As we celebrate International Women's Day 2023, promoting gender equality and diversity presents a valuable opportunity for the corporate community in Asia to act as a catalyst for social cohesion, celebrate women's achievements, and drive gender parity.
According to Grant Thornton's 2021 Women in Business report, the proportion of women in senior management roles in the Asia Pacific region is 29%, slightly lower than the global average of 31%. While some progress has been made towards building diverse and inclusive workplaces, there is still much work needed to create truly inclusive environments, especially for women.
There is however no one answer to diversity, equity and inclusion (DEI) practices, as the context differs between countries. With over 40 countries, more than 2,300 languages and dialects, numerous religions and forms of government in the region, companies from large multinationals to small local companies face different challenges to establish and achieve their DEI objectives for women.
For instance, how should multinational companies handle DEI when their global headquarters mandate more diversity objectives in Asia? Is it the best approach to recommend that businesses adopt a regional approach to their DEI strategy to promote the empowerment of women in Asia?
Unlock Diverse Perspectives to Create a More Inclusive Workplace
For diversity and inclusivity in the workplace to be effectively addressed, it is crucial to be purposeful in the workplace and to gain buy-in from women. The goal is establishing an environment that provides equitable, fair, and transparent opportunities for all.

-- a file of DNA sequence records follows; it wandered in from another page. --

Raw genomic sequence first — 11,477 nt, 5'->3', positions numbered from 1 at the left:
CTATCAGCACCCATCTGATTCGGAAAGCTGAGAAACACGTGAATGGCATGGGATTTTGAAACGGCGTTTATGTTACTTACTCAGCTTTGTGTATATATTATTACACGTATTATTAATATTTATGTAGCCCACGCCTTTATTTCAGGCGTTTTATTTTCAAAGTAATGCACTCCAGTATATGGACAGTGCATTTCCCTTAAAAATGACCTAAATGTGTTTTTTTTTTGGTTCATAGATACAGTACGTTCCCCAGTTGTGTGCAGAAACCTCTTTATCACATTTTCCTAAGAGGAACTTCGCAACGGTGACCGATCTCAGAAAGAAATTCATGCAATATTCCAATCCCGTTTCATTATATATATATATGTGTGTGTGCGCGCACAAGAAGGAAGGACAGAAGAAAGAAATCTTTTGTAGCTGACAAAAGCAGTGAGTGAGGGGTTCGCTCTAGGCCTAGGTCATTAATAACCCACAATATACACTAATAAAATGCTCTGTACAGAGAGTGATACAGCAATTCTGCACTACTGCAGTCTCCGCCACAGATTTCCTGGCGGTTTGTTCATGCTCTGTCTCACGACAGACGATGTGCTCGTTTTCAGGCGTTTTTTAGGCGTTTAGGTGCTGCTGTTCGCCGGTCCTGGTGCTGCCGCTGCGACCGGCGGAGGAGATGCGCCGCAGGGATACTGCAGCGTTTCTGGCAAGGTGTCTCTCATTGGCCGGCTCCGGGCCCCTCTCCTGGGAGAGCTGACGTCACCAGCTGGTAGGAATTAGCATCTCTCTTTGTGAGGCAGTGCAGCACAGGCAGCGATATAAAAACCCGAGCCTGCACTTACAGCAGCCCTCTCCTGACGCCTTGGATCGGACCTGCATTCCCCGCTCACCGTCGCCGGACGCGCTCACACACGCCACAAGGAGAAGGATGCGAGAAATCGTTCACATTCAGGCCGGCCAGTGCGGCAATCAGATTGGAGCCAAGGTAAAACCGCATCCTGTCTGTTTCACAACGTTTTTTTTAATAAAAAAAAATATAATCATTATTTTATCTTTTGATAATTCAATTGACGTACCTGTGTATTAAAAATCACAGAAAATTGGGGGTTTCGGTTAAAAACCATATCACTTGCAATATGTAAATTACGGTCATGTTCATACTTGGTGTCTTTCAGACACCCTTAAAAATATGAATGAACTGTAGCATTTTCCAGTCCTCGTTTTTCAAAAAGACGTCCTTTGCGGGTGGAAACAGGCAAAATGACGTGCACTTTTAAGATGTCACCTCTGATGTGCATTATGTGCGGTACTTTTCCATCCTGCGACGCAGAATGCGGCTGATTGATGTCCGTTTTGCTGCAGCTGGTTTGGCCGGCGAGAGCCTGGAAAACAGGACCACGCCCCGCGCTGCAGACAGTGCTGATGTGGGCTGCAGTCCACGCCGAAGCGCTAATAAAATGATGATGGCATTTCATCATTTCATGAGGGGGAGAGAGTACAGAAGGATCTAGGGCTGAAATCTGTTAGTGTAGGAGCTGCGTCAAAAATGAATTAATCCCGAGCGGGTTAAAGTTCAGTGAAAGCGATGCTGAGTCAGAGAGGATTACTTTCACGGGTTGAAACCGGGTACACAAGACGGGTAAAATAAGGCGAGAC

One approach is to consider the unique cultural and societal nuances of Asia. This will ensure that DEI initiatives are tailored and effectively aligned with local values and practices, promoting women's empowerment in Asia. For instance, this can involve implementing measures that support women's life events, such as childcare leave, or providing them appropriate transportation alternatives to the workplace, or hybrid work options to support their work-life needs.
Another approach is to value diverse perspectives, which naturally leads to a more demographically diverse workforce. An inclusive culture fosters an environment where women feel comfortable bringing their authentic selves to work and trust that their voices will be heard where it matters. Additionally, hiring women from diverse backgrounds and into non-traditional roles can stimulate a diversity of thought by indirectly impacting group dynamics leading to new or fresh perspectives into innovation and increased appreciation on how our innovation and solutions would impact on women, who are increasingly the world’s most powerful and discerning consumers. Developing and empowering female talent is a win-win for businesses and for our society.
As part of that approach, building a solid career development and succession pipeline for women within the company is important. By doing so, companies can leverage a wider pool of talent and diversity, leading to improved decision-making, ideation, and consequently, better business outcomes. Singapore's impressive record of gender equality in the workplace is a prime example for the rest of the region to follow. With 14% of women CEOs and 26% of women CFOs, Singapore is leading the way in demonstrating gender diversity and inclusion in senior leadership positions. Additionally, Singapore has the highest percentage of women in the overall workforce in the region, at 44%.